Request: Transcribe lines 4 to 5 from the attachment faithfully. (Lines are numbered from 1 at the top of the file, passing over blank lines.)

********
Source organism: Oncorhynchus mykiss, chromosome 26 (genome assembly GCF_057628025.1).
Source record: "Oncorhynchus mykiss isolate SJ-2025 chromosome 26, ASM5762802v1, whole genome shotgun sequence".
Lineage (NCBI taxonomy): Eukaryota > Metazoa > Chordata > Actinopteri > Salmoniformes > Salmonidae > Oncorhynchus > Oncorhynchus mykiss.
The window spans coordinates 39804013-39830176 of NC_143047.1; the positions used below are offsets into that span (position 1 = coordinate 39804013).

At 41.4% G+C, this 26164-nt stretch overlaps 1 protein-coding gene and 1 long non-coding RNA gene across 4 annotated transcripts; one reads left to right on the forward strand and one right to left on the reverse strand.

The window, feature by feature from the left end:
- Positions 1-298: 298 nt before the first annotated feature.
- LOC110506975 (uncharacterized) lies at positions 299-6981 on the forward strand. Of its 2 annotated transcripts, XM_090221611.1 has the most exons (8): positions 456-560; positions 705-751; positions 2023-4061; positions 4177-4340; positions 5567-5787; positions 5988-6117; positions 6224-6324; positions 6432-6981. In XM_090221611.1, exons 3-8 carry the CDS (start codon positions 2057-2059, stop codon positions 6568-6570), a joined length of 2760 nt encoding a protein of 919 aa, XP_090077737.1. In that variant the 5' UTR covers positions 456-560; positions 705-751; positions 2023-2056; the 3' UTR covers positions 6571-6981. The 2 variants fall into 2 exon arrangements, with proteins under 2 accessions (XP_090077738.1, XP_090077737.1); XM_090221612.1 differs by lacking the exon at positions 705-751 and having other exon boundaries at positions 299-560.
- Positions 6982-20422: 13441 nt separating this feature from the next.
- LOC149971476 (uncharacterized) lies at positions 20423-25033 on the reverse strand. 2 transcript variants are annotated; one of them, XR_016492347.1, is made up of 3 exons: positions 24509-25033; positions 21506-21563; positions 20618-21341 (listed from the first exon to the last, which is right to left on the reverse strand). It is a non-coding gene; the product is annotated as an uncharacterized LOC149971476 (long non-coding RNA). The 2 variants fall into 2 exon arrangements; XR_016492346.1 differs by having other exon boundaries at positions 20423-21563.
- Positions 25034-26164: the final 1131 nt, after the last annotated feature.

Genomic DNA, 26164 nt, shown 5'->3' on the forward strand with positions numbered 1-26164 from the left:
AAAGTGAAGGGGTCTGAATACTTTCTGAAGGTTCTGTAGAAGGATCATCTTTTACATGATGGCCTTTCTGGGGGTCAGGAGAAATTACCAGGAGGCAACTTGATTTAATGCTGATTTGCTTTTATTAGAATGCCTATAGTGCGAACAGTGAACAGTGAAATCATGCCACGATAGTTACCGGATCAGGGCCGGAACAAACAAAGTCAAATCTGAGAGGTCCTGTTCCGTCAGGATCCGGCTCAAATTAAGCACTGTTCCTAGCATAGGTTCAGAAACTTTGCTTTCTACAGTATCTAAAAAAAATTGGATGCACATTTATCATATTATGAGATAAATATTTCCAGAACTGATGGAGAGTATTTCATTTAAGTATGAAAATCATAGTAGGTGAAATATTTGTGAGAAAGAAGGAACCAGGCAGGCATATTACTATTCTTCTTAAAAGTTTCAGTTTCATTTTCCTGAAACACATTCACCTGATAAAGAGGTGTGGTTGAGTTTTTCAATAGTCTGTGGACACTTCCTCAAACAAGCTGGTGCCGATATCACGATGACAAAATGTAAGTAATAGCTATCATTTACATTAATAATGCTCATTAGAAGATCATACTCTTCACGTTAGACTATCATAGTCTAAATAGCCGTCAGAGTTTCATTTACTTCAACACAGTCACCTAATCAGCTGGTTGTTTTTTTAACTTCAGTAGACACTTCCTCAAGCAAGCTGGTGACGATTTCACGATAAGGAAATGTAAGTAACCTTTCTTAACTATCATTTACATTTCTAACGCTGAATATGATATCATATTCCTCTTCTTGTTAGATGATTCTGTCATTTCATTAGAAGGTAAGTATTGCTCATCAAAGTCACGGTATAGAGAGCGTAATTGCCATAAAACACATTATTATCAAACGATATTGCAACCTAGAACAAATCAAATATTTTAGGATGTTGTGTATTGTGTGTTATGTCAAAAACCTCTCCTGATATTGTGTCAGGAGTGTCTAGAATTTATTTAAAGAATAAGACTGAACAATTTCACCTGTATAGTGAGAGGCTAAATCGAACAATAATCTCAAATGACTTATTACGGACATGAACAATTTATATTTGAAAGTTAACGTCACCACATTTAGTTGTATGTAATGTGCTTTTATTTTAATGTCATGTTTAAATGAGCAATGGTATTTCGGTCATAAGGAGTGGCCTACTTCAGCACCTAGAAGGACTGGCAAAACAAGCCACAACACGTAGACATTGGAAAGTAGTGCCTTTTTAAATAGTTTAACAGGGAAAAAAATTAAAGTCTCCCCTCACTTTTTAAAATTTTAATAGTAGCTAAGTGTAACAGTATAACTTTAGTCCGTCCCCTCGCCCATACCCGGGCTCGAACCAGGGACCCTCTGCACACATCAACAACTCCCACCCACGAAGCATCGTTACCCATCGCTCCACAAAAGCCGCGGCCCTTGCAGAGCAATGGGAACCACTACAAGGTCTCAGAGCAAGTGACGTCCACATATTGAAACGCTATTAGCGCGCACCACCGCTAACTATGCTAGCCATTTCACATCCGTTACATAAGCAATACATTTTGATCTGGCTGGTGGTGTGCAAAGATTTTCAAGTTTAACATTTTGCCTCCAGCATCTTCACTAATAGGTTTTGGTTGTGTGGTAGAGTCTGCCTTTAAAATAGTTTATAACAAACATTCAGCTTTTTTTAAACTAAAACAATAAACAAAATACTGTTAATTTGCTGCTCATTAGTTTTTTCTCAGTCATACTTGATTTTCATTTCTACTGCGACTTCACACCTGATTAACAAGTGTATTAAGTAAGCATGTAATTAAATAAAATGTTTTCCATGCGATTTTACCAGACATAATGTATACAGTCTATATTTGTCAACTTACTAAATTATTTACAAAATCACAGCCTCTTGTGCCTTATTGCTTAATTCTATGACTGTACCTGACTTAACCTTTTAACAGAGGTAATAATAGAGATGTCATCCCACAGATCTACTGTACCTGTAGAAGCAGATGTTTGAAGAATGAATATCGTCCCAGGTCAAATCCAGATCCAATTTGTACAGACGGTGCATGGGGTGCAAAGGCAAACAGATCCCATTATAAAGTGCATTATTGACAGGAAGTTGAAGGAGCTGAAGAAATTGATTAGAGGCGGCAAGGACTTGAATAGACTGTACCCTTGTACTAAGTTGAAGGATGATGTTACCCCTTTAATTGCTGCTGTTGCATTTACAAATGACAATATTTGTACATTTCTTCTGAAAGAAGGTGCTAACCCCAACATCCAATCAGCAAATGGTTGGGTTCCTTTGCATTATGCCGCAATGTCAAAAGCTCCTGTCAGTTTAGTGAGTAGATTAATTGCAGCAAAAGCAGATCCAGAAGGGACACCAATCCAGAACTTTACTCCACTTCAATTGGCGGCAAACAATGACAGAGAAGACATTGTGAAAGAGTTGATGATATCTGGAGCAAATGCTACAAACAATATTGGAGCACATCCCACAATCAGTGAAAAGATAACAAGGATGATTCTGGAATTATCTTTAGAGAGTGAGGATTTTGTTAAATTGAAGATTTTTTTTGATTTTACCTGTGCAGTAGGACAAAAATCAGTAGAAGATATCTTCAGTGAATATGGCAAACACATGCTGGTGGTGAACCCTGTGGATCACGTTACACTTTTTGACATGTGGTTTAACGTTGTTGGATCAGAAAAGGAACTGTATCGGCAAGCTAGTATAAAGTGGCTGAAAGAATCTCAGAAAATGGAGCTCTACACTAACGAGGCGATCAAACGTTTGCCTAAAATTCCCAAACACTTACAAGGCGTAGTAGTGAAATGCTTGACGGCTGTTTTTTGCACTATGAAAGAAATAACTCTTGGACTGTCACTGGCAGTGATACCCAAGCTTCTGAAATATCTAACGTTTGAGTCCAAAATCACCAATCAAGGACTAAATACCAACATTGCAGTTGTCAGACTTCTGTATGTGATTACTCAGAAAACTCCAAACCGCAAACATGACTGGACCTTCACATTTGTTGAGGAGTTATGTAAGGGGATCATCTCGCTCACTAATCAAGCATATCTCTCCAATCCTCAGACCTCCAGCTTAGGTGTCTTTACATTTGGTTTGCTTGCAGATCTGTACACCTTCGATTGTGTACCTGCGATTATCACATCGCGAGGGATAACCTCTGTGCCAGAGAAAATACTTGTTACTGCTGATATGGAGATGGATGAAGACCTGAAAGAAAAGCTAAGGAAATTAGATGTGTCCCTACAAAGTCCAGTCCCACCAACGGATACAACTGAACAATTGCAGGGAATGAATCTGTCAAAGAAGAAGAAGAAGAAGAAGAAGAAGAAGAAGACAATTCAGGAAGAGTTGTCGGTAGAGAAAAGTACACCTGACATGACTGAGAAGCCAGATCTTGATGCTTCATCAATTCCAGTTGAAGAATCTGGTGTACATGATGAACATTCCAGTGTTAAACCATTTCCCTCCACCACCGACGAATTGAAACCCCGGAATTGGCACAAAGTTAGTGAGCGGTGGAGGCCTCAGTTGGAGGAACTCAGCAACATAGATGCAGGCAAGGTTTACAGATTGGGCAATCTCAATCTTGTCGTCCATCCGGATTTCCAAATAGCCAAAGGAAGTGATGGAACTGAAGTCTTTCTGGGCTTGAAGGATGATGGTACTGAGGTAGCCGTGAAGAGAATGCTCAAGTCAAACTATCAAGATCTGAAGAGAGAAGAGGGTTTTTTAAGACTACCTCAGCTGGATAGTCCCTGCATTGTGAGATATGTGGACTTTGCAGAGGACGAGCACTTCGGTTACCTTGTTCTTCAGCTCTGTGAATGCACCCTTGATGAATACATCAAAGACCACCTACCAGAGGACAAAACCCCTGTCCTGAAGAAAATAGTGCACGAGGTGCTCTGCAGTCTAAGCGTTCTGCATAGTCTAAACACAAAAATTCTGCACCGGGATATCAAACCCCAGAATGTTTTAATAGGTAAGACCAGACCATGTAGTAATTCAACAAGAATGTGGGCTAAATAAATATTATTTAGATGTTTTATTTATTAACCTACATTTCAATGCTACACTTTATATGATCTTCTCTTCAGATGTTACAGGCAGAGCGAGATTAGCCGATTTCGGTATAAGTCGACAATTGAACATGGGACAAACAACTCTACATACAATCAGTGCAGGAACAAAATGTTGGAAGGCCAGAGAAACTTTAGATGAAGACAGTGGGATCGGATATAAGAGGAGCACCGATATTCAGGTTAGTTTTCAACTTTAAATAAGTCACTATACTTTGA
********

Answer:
The window spans coordinates 39804013-39830176 of NC_143047.1; the positions used below are offsets into that span (position 1 = coordinate 39804013).

At 41.4% G+C, this 26164-nt stretch overlaps 1 protein-coding gene and 1 long non-coding RNA gene across 4 annotated transcripts; one reads left to right on the forward strand and one right to left on the reverse strand.